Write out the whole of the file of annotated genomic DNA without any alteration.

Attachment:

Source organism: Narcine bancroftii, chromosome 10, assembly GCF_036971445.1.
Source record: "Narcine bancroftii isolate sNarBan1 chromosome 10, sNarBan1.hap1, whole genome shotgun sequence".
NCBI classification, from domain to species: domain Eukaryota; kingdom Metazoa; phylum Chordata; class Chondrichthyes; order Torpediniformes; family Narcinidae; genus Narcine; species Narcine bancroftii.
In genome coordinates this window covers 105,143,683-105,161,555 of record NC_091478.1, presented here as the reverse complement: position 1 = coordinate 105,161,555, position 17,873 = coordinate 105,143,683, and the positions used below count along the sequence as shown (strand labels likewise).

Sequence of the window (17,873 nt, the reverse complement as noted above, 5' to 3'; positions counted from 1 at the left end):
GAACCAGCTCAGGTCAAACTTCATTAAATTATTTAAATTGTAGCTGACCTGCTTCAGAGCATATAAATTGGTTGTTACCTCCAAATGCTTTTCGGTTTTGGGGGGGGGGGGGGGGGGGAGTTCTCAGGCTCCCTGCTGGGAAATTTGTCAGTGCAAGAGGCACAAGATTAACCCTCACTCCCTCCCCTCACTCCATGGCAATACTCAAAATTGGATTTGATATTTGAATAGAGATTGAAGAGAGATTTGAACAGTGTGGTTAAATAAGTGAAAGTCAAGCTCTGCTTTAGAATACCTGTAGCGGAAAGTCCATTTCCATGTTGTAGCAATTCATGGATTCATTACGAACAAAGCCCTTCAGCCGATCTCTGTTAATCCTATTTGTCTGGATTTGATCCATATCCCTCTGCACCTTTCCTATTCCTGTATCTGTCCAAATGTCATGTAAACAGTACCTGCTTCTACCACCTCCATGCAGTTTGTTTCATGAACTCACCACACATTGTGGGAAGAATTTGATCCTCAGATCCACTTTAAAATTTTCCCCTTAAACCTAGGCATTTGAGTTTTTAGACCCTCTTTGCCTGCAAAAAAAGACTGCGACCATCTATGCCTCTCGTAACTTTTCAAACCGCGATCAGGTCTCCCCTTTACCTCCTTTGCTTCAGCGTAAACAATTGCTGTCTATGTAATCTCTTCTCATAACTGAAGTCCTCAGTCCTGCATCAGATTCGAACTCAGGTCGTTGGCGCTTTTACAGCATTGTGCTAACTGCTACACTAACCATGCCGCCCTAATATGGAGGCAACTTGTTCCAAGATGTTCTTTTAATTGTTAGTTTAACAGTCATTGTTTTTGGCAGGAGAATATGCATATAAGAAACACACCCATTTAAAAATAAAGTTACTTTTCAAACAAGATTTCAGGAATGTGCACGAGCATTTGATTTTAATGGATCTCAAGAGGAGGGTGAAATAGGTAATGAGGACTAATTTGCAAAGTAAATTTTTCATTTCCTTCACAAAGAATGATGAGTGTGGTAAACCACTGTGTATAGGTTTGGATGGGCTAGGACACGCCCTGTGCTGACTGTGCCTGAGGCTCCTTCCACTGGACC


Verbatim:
Source organism: Narcine bancroftii, chromosome 10, assembly GCF_036971445.1.
Source record: "Narcine bancroftii isolate sNarBan1 chromosome 10, sNarBan1.hap1, whole genome shotgun sequence".
NCBI classification, from domain to species: domain Eukaryota; kingdom Metazoa; phylum Chordata; class Chondrichthyes; order Torpediniformes; family Narcinidae; genus Narcine; species Narcine bancroftii.
In genome coordinates this window covers 105,143,683-105,161,555 of record NC_091478.1, presented here as the reverse complement: position 1 = coordinate 105,161,555, position 17,873 = coordinate 105,143,683, and the positions used below count along the sequence as shown (strand labels likewise).

Sequence of the window (17,873 nt, the reverse complement as noted above, 5' to 3'; positions counted from 1 at the left end):
GAACCAGCTCAGGTCAAACTTCATTAAATTATTTAAATTGTAGCTGACCTGCTTCAGAGCATATAAATTGGTTGTTACCTCCAAATGCTTTTCGGTTTTGGGGGGGGGGGGGGGGGGGAGTTCTCAGGCTCCCTGCTGGGAAATTTGTCAGTGCAAGAGGCACAAGATTAACCCTCACTCCCTCCCCTCACTCCATGGCAATACTCAAAATTGGATTTGATATTTGAATAGAGATTGAAGAGAGATTTGAACAGTGTGGTTAAATAAGTGAAAGTCAAGCTCTGCTTTAGAATACCTGTAGCGGAAAGTCCATTTCCATGTTGTAGCAATTCATGGATTCATTACGAACAAAGCCCTTCAGCCGATCTCTGTTAATCCTATTTGTCTGGATTTGATCCATATCCCTCTGCACCTTTCCTATTCCTGTATCTGTCCAAATGTCATGTAAACAGTACCTGCTTCTACCACCTCCATGCAGTTTGTTTCATGAACTCACCACACATTGTGGGAAGAATTTGATCCTCAGATCCACTTTAAAATTTTCCCCTTAAACCTAGGCATTTGAGTTTTTAGACCCTCTTTGCCTGCAAAAAAAGACTGCGACCATCTATGCCTCTCGTAACTTTTCAAACCGCGATCAGGTCTCCCCTTTACCTCCTTTGCTTCAGCGTAAACAATTGCTGTCTATGTAATCTCTTCTCATAACTGAAGTCCTCAGTCCTGCATCAGATTCGAACTCAGGTCGTTGGCGCTTTTACAGCATTGTGCTAACTGCTACACTAACCATGCCGCCCTAATATGGAGGCAACTTGTTCCAAGATGTTCTTTTAATTGTTAGTTTAACAGTCATTGTTTTTGGCAGGAGAATATGCATATAAGAAACACACCCATTTAAAAATAAAGTTACTTTTCAAACAAGATTTCAGGAATGTGCACGAGCATTTGATTTTAATGGATCTCAAGAGGAGGGTGAAATAGGTAATGAGGACTAATTTGCAAAGTAAATTTTTCATTTCCTTCACAAAGAATGATGAGTGTGGTAAACCACTGTGTATAGGTTTGGATGGGCTAGGACACGCCCTGTGCTGACTGTGCCTGAGGCTCCTTCCACTGGACC